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Posted on Oct 15, 2010 in Boardgames

Kawanakajima 1561 – Boardgame Review

By Sean Stevenson

Kawanakajima 1561. Board Game. Published by Hexasim; distributed in U.S. by GMT Games. Designed by Francois Vander Meulen; French to English translation by Mike Brewer. $25.00.

Passed Inspection: Chit draws simulate fog of war, wide choice of tactics available to players, beautiful graphics, $25 price is excellent

Failed Basic: Siege rules seem out of place, since battle begins with armies nose-to-nose in a slugfest; little difference between cavalry and infantry

In the annals of Japanese history, two men have come to symbolize samurai warlords (daimyo): Takeda Shingen and Uesegi Kenshin. Both men struggled against each other for years, and like the greatest of chess grandmasters, were never able to finish one another off. Their wars are legendary, especially the several battles they fought over the Kawanakajima Plains.


A new French wargame company, Hexasim (distributed in the U.S. by GMT games), has stepped up to provide us a simulation of the Fourth Battle Of The Kawanakajima Plains. They have done a masterful job of producing a fun and historically accurate game.

Kawanakajima 1561 comes packaged as a folio—a folder with rules book, two player aid cards, large 34 X 24 inch map, and 210 counters and playing chits / markers (the Clan unit counters are slightly larger than the markers). You need to supply four d6, two colors if possible (two red and two blue dice are apparently provided in the French version of the game).

Although originally a French language game, the rules are among the cleanest translation I’ve ever come across; kudos to UK gamer Mike Brewer for effortlessly hurdling the language barrier. The rules book is clear and concise, and even most of the game markers are back-printed with English words (so "Tour" flips over to "Turn", and "Victorie" is of course "Victory" to keep track of VPs). Only the Clan Mode chits retain their French wording, and I actually prefer "Deplace" rather than "Move". I might start to deplace and attaque in all my gaming …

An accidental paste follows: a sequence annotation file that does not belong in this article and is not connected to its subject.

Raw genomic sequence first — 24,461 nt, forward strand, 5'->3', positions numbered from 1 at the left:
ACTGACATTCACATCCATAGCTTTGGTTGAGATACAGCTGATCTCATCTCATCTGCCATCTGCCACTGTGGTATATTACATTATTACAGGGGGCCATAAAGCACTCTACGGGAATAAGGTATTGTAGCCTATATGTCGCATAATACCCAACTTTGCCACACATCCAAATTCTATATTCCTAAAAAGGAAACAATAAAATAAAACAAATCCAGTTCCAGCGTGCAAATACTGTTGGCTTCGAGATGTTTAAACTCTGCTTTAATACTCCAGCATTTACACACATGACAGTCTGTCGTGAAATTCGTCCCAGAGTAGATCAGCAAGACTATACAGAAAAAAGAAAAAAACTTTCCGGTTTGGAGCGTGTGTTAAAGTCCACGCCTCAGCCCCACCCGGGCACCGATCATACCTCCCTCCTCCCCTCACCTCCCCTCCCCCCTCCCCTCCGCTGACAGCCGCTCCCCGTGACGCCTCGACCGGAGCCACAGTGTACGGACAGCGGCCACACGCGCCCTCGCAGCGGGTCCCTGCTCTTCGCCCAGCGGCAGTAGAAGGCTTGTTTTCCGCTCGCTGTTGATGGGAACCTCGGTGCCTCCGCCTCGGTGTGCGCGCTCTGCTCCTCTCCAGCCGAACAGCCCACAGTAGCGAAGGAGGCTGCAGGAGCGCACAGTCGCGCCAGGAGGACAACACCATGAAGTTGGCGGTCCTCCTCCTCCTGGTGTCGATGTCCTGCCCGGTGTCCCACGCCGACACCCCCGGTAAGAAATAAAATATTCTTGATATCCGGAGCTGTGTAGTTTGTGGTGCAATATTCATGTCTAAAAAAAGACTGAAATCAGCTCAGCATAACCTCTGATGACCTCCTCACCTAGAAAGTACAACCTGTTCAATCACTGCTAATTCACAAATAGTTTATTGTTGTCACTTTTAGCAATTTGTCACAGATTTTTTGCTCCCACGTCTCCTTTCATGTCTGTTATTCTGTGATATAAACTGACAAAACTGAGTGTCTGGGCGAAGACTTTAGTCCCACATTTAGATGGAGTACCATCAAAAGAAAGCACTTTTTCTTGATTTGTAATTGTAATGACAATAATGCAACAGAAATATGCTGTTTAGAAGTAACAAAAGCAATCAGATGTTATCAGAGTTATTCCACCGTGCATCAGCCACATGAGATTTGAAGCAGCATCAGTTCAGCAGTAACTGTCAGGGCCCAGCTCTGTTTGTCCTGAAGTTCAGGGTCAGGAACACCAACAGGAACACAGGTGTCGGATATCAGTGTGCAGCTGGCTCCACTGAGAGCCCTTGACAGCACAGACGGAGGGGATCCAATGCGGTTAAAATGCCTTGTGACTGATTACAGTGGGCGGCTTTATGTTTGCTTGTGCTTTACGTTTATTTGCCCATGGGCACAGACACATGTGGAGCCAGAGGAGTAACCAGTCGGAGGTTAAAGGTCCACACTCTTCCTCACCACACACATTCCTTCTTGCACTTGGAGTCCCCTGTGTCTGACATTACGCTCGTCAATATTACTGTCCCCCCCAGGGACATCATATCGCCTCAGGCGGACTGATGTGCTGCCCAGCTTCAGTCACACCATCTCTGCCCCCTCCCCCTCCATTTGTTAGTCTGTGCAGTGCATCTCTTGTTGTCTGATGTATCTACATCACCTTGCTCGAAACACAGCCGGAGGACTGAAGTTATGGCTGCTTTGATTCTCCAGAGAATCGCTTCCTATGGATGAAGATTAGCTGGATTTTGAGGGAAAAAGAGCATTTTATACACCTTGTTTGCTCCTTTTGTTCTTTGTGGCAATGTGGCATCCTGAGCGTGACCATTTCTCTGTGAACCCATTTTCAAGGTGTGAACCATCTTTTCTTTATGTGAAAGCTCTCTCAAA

The game itself, once you get accustomed to some of the concepts, is an absolute joy to play and becomes quite second-nature as you go. (For those of you who remember playing ICE’s fantasy wargame The Battle of the Five Armies, the chit draw sequence will already be old hat.)

Each army is composed of several Clans, each Clan lettered for convenience. Most Clans have two units, some have three, and a few are small, single-unit Clans. The wonderfully illustrated full-color counters (based on Japanese paintings) have several values. All units have an Elan and Mass rating; these show how spirited and tough the troops are. Some units also have Firepower ratings shown as one or more dots in the upper right corner, while bars in the upper right corner indicate Leadership. The commander of the Clan / unit is also named.

Here’s where the game design really takes off. At the beginning of the game, Kenshin gets to choose a Battle Plan. (Takeda was caught by surprise, so in the historcial scenario he doesn’t have a plan; in a hypothetical scenario, he can gain one during the game but for the first few turns is still flat-footed.) A Battle Plan indicates what Modes your Clans can begin the game in; Kenshin historically went with Swirling Winds, so his Clans can begin in Movement or Attack modes (Takeda is stuck in Defense). There are seven Battle Plans, each with its own tactical advantages, from the aggressive charge-ahead Arrowhead to the purely defensive Turtle Shell. Battle Plans tell you which Modes your Clans can begin the game in.